Sweat continues: “Some of the more forward thinking retailers have already taken steps to re-orient decision-making with an eye toward incremental profitability versus ‘sales tonnage.’ … Much like the media planning concept of ‘unduplicated reach,’ the most savvy retailers are translating the powerful shopper card household data into decisions that enable them to source growth from underserved households or occasions. These same shopper card programs enable the manufacturer to partner with the retailer to better target underserved shoppers that may be meeting their needs elsewhere. Over time, we will hopefully see fewer decisions regarding merchandising support being made based on ‘sales tonnage’ (minimum weekly sales volume) and more on true incrementality of returns.”
Last summer, the Milk Processor Education Program (MilkPEP) partnered with Paradigm Sample and ExactCast to better understand the strengths and areas for improvement in its efforts to promote lowfat chocolate milk as a recovery drink.
Paradigm Sample focused on where people are consuming chocolate milk and where MilkPEP could have the most impact by collecting real-time consumer feedback at six premier race events, including the Rock n’ Roll Marathon and Ironman. ExactCast concentrated the effectiveness of the message.
“One of the things they learned is that while many recovery beverages are consumed at point of sweat, athletes tend to drink chocolate milk in single-serve packages at home,” says Emily Jane Meyer, MilkPEP spokesperson. “This creates a unique opportunity in the traditional grocery environment and supports the need for in-store activations to keep chocolate milk top of mind (something the research also found was a top barrier to chocolate milk consumption).”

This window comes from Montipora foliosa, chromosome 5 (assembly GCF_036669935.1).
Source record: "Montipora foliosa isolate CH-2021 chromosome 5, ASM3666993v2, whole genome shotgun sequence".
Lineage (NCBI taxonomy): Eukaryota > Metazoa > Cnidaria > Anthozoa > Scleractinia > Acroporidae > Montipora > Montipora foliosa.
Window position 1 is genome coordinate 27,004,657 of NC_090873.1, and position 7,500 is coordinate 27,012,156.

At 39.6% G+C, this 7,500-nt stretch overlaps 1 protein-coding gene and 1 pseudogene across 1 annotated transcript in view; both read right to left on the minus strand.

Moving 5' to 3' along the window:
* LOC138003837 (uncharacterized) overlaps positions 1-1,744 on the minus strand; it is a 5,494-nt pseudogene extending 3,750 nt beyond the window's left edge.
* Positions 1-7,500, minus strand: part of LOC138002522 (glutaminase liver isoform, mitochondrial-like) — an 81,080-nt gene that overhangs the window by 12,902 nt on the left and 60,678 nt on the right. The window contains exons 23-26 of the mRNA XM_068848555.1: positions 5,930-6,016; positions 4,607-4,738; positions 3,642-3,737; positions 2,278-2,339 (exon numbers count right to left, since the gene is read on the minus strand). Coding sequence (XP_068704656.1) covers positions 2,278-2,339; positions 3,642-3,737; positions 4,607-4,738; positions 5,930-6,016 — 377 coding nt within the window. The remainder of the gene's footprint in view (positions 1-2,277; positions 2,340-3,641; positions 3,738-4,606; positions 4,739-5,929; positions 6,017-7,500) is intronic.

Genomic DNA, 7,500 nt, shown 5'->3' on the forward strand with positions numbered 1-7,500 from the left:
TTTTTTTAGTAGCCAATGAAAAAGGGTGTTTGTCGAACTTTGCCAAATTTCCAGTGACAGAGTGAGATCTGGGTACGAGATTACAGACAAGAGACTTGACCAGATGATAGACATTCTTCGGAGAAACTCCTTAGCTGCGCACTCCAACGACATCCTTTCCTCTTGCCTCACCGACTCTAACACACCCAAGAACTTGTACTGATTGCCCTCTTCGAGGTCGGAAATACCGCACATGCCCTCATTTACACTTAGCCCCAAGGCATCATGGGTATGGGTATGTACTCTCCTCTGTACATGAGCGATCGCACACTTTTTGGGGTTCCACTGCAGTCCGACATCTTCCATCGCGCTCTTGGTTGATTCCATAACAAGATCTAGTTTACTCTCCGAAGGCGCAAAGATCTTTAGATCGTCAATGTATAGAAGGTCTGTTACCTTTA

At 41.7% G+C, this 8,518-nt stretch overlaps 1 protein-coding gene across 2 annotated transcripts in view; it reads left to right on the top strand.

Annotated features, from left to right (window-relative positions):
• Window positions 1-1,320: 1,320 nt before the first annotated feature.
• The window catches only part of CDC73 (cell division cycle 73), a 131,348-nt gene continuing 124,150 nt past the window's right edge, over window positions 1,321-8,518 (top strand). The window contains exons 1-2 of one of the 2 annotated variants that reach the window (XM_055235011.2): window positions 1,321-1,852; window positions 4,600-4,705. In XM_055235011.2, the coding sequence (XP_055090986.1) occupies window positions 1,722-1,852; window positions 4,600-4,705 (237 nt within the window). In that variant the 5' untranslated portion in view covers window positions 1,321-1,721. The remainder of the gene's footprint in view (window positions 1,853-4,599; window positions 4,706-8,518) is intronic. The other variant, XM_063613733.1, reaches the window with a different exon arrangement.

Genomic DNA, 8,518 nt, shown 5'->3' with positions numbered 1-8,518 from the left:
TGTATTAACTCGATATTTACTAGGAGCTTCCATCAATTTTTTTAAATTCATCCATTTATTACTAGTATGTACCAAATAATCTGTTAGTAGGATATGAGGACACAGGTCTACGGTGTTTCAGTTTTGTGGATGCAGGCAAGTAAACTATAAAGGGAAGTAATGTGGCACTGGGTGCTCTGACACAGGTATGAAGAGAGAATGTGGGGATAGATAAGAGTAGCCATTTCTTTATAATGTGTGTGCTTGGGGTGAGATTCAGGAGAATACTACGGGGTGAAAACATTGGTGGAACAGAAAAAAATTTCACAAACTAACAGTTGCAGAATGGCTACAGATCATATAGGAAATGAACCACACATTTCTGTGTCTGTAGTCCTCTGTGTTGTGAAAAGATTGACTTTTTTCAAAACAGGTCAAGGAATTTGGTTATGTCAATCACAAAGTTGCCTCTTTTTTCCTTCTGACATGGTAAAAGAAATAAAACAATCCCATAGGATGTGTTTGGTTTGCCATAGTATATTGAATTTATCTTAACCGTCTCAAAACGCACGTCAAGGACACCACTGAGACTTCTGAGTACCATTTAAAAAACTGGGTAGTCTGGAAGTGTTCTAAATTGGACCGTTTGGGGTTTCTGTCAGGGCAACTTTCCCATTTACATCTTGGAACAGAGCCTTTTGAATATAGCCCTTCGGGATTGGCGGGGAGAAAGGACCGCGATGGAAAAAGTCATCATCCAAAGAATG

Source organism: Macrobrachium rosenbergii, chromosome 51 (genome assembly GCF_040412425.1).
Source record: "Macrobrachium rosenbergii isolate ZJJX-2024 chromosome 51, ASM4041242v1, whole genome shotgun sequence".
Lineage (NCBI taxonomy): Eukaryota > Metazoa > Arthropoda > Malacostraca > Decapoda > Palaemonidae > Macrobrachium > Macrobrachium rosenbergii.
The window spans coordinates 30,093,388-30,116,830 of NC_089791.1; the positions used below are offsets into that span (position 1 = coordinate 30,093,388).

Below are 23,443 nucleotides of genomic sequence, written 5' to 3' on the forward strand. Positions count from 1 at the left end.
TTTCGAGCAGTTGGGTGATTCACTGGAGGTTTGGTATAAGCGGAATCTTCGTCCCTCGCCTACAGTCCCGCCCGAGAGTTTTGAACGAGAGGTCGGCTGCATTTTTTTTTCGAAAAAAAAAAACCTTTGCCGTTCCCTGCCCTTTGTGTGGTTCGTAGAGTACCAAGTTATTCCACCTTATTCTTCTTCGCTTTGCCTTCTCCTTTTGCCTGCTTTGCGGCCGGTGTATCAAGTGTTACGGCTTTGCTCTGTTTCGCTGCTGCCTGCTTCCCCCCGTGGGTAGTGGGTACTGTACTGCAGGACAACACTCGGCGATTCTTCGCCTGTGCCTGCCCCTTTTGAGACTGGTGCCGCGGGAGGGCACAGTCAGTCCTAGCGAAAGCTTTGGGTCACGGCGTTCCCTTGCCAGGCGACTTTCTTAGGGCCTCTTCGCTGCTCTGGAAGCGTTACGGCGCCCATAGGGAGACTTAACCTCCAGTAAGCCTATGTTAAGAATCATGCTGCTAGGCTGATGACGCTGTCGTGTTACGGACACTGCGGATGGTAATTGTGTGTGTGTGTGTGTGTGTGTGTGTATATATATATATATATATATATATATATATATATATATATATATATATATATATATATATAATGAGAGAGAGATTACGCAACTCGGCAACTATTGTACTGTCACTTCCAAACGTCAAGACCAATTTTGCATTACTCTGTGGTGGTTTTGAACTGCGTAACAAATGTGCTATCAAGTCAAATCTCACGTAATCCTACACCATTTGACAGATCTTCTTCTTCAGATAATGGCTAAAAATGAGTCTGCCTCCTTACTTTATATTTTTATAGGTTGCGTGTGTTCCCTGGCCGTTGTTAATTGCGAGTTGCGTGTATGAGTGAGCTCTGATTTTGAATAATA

To help retailers support the Built With Chocolate Milk campaign in store, MilkPEP has developed a wealth of artwork, logos and packaging information that is accessible on GotMilkSales.org. “These materials help tell chocolate milk’s recovery story and help keep chocolate milk top-of-mind — something the research emphasized was critical to driving sales,” Meyer says.
Real-Time Shopper Data Takes the Guesswork out of Retail Planning
In the past, shopper research was limited to surveying and monitoring in-store behavior. Companies would try to make educated guesses about shopper behavior based on shopping trends, attitudinal surveys and tracking how people behaved while inside a supermarket.
However, thanks to advancements in virtual technology, manufacturers now have access to real, verifiable data that shows exactly how people shop and what leads them to make purchases.
“The days of trial and error are over,” says Mark Hardy, CEO of Chicago-based InContext Solutions. “Stores are looking to do more than just offer the goods and services customers want; they are often looking for a streamlined experience. With the advent of simulations, stores can really put the needs and wants of their customers first and foremost.”
InContext Solutions offers virtual simulations and 3D displays that allow manufacturers and retailers to try out store displays and packaging ideas before they invest time and money in them.
“For the first time, we are able to see into the mind of consumers and actually predict their next moves,” Hardy says. “This means that we can create in-store marketing plans accordingly and ensure that our clients don’t waste thousands of dollars on ineffective displays. From packaging to shelf arrangement, we provide data to ensure that every decision is made with real, first-hand knowledge and unquestionable statistics.”